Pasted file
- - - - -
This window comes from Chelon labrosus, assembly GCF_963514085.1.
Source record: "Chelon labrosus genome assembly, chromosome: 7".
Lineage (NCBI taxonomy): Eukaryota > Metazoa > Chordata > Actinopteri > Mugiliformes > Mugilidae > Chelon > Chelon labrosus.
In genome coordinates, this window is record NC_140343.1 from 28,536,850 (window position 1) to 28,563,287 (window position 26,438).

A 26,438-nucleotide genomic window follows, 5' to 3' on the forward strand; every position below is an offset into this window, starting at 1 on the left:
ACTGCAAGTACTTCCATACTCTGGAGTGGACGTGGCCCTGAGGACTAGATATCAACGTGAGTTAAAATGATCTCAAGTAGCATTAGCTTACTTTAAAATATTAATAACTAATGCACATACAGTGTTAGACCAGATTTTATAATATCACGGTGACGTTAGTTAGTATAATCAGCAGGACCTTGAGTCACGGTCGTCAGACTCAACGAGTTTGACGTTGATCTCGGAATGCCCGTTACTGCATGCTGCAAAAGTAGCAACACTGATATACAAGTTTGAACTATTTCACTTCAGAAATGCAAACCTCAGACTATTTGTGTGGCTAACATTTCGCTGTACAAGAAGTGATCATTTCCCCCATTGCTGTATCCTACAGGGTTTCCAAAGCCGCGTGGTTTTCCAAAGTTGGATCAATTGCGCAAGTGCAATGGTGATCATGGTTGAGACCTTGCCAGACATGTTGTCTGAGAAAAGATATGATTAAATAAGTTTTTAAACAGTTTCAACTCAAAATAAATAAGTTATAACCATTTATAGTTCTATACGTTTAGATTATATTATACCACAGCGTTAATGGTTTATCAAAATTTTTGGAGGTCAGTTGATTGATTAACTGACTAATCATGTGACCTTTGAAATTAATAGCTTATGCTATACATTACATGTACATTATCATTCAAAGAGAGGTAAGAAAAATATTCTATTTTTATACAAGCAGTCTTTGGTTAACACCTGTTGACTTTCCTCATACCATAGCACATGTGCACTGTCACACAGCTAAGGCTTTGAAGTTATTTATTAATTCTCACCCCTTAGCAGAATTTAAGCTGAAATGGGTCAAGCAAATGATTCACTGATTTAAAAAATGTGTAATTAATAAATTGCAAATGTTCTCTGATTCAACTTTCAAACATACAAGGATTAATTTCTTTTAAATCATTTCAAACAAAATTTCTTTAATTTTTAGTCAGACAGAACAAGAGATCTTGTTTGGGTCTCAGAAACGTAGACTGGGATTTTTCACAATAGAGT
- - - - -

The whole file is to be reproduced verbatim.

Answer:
This window comes from Chelon labrosus, assembly GCF_963514085.1.
Source record: "Chelon labrosus genome assembly, chromosome: 7".
Lineage (NCBI taxonomy): Eukaryota > Metazoa > Chordata > Actinopteri > Mugiliformes > Mugilidae > Chelon > Chelon labrosus.
In genome coordinates, this window is record NC_140343.1 from 28,536,850 (window position 1) to 28,563,287 (window position 26,438).

A 26,438-nucleotide genomic window follows, 5' to 3' on the forward strand; every position below is an offset into this window, starting at 1 on the left:
ACTGCAAGTACTTCCATACTCTGGAGTGGACGTGGCCCTGAGGACTAGATATCAACGTGAGTTAAAATGATCTCAAGTAGCATTAGCTTACTTTAAAATATTAATAACTAATGCACATACAGTGTTAGACCAGATTTTATAATATCACGGTGACGTTAGTTAGTATAATCAGCAGGACCTTGAGTCACGGTCGTCAGACTCAACGAGTTTGACGTTGATCTCGGAATGCCCGTTACTGCATGCTGCAAAAGTAGCAACACTGATATACAAGTTTGAACTATTTCACTTCAGAAATGCAAACCTCAGACTATTTGTGTGGCTAACATTTCGCTGTACAAGAAGTGATCATTTCCCCCATTGCTGTATCCTACAGGGTTTCCAAAGCCGCGTGGTTTTCCAAAGTTGGATCAATTGCGCAAGTGCAATGGTGATCATGGTTGAGACCTTGCCAGACATGTTGTCTGAGAAAAGATATGATTAAATAAGTTTTTAAACAGTTTCAACTCAAAATAAATAAGTTATAACCATTTATAGTTCTATACGTTTAGATTATATTATACCACAGCGTTAATGGTTTATCAAAATTTTTGGAGGTCAGTTGATTGATTAACTGACTAATCATGTGACCTTTGAAATTAATAGCTTATGCTATACATTACATGTACATTATCATTCAAAGAGAGGTAAGAAAAATATTCTATTTTTATACAAGCAGTCTTTGGTTAACACCTGTTGACTTTCCTCATACCATAGCACATGTGCACTGTCACACAGCTAAGGCTTTGAAGTTATTTATTAATTCTCACCCCTTAGCAGAATTTAAGCTGAAATGGGTCAAGCAAATGATTCACTGATTTAAAAAATGTGTAATTAATAAATTGCAAATGTTCTCTGATTCAACTTTCAAACATACAAGGATTAATTTCTTTTAAATCATTTCAAACAAAATTTCTTTAATTTTTAGTCAGACAGAACAAGAGATCTTGTTTGGGTCTCAGAAACGTAGACTGGGATTTTTCACAATAGAGT